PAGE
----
Because I have diabetes, and I wear continuous glucose monitor, I know exactly how different types of exercise affect my blood sugar regardless of my food intake. If I’m going to do some Zone 2 heart rate training I know that I need to start my blood sugar at around 150 because I know it’s going to go down…absolute fact. For most people this should be your goal. Zone 2 heart rate training puts you into the “fat burning zone.” In this zone, even if you are not in ketosis, your body goes straight to fat for energy as opposed to using your glycogen stores. The good thing about this is, that at any one time, we have between 2000 and 3000 calories of glycogen available for energy but most of us have between 20,000 and 30,000 calories of energy available in the form of fat. With high intensity interval training, such as CrossFit, I know that my blood sugar will go up during exercise. This is a normal stress response, and this is why stress, in general, is so damaging to our health. Most of us walk around our daily lives with a moderate level of stress. Whether the source of our stress is a crappy job, a bad relationship, or whatever, the effect on our body is the same: increased blood sugar and increased insulin resistance which are some of the hallmarks of metabolic syndrome. This might cause someone to think that high-intensity interval training is bad for you (because it causes stress) but, in a controlled state, it does more good than harm. High intensity interval training is great for your heart, your joints, your bones and muscles. Because I am a diabetic, leading up to this type of training, I will give myself a little bit of insulin just to combat that high I know is coming. Thankfully, most of you without diabetes, will not even have to worry about this because your body’s own innate intelligence will regulate this for you.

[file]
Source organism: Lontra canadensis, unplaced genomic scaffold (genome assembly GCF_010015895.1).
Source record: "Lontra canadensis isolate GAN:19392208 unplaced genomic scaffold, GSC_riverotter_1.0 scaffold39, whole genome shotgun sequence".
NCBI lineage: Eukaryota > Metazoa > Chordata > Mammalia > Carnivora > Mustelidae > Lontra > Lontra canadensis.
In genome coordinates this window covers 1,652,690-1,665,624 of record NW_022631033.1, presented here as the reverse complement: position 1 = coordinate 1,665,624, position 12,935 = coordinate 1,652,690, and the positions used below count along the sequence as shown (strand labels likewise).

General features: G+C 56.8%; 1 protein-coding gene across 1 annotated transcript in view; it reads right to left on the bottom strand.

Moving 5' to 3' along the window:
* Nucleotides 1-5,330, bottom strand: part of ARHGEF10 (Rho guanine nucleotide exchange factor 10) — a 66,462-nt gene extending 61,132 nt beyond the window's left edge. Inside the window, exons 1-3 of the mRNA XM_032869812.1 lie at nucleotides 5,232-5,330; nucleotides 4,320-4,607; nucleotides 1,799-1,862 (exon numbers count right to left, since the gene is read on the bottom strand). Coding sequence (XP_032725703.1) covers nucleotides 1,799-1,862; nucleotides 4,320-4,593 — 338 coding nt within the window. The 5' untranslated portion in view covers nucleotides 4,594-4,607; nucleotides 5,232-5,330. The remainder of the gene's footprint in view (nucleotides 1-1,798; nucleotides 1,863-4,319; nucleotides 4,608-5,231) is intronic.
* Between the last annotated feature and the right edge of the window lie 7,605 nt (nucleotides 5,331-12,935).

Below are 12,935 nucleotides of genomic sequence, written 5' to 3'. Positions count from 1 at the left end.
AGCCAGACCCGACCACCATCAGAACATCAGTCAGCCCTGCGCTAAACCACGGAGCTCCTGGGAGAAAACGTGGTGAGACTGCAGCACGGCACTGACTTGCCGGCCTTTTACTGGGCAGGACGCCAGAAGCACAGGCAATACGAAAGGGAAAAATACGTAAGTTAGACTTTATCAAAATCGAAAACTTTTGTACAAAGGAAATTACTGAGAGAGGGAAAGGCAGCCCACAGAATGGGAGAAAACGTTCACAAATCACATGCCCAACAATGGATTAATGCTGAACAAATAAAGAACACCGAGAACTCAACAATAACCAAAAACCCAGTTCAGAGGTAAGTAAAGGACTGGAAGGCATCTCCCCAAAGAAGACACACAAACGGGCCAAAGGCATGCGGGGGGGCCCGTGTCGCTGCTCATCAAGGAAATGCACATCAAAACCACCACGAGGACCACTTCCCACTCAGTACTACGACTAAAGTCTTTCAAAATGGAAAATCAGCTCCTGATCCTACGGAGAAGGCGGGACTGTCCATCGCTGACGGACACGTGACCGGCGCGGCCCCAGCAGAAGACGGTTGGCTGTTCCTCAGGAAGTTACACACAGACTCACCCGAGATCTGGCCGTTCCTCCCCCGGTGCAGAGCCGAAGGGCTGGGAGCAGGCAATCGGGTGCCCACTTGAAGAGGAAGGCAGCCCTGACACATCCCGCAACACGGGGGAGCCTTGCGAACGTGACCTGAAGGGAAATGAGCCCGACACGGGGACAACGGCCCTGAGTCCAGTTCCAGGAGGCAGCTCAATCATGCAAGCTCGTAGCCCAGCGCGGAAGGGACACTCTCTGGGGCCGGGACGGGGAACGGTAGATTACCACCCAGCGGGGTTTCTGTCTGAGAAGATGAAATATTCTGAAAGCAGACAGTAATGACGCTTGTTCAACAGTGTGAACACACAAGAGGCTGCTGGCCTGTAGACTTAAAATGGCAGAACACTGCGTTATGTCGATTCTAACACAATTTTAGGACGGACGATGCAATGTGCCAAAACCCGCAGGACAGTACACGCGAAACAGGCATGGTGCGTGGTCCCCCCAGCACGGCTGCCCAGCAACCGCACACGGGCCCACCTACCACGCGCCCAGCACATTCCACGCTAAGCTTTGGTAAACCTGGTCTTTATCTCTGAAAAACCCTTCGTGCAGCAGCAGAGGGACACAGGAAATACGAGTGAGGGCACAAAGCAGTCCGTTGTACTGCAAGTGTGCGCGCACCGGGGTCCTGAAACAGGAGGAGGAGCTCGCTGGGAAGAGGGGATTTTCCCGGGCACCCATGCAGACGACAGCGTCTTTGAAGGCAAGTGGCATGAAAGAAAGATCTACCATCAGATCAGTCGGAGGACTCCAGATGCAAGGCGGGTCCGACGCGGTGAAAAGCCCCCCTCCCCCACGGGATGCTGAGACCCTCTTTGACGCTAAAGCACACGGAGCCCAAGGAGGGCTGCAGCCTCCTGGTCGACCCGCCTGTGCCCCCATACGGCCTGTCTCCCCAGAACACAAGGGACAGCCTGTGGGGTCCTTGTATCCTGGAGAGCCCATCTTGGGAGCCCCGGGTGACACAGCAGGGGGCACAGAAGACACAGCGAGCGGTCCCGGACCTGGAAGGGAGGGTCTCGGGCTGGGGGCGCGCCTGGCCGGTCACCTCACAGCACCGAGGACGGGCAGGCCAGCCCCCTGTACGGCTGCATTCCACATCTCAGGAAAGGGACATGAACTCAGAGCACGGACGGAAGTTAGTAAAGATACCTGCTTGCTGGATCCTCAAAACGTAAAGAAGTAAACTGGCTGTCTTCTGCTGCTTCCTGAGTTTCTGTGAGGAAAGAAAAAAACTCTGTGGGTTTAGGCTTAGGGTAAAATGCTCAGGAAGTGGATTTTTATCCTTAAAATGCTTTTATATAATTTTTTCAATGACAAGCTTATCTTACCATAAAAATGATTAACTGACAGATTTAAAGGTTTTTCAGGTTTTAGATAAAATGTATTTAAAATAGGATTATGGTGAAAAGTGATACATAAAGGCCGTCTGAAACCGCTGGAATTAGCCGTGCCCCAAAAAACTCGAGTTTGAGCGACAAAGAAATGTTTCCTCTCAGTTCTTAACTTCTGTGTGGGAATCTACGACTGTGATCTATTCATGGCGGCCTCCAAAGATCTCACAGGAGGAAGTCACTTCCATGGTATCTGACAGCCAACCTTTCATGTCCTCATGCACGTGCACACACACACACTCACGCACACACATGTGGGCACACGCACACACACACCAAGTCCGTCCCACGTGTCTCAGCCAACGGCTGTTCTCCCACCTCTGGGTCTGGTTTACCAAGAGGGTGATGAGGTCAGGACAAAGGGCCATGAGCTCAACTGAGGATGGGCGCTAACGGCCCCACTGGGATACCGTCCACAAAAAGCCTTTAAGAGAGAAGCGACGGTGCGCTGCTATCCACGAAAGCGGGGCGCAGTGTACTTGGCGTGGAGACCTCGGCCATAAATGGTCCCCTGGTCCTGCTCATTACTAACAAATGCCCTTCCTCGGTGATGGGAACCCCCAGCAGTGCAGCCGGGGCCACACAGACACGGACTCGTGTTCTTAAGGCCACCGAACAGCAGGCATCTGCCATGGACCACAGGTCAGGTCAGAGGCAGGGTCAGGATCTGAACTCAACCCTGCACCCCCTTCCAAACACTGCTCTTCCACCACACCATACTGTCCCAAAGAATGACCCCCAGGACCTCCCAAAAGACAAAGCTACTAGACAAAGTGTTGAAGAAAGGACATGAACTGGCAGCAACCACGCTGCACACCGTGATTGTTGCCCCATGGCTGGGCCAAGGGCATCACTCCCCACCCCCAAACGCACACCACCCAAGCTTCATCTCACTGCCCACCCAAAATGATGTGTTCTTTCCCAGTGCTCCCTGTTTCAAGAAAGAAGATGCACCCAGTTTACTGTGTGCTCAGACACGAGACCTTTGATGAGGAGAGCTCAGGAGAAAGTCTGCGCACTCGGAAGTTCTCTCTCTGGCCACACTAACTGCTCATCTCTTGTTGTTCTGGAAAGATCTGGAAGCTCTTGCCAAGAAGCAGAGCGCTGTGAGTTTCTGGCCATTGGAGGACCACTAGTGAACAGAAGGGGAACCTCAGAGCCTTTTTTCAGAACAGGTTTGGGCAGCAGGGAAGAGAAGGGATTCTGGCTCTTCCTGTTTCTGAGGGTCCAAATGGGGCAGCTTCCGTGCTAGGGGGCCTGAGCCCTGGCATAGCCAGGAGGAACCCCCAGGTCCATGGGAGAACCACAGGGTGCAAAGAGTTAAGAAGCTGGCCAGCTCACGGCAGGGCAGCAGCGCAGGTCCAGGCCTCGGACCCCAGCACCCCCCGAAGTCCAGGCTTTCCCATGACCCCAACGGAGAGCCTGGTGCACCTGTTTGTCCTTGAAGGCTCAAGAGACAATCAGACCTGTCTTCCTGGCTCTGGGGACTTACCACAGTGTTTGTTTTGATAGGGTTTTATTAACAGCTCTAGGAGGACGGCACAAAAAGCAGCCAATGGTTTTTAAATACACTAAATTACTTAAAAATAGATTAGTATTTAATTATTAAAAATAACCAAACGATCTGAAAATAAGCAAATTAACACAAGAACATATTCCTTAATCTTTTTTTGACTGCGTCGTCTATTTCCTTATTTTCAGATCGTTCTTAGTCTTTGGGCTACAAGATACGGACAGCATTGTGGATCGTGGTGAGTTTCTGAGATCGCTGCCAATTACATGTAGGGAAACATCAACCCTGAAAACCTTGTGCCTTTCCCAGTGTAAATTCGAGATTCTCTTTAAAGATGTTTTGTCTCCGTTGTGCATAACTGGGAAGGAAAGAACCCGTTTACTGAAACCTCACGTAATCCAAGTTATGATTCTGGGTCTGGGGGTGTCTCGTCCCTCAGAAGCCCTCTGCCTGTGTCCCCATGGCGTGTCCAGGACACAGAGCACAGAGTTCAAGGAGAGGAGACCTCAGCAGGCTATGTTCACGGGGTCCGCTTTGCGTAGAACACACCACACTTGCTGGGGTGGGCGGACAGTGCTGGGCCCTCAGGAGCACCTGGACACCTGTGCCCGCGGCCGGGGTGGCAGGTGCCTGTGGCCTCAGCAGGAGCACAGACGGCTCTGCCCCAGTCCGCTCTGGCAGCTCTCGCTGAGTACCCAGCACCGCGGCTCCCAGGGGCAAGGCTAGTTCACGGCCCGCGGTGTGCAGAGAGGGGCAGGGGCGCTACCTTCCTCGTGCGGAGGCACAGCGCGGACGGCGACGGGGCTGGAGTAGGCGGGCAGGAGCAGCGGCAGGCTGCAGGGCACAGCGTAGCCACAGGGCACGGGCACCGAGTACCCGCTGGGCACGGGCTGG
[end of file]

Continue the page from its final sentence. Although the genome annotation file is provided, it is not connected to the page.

Here’s what a typical, weekly exercise regimen looks like for me. I work out at CrossFit 5+ on Mondays and Thursdays. I typically do at least one more CrossFit-like work out that I take from their weekly programming. The other three days of the week are my Zone 2 heart rate training days. I will usually do a combination walk/jog to keep my heart rate up, row or cycle. This way I am getting a good combination of the things that help me burn fat and lower blood sugar along with the things that help my heart, joints, muscles and bones. I do take 1 rest day per week.

It is always a good idea before you start an exercise program to speak with your chiropractor. Everybody is different, but thankfully there are a million different variations of things we can do to get the results we are looking for.

Exercise is one of the cornerstones of good health along with good diet, plenty of rest and stress reduction.

I look forward to following your progress as you reach for your goals during our FREE 30-Day Keto Challenge!

Dr.Kevin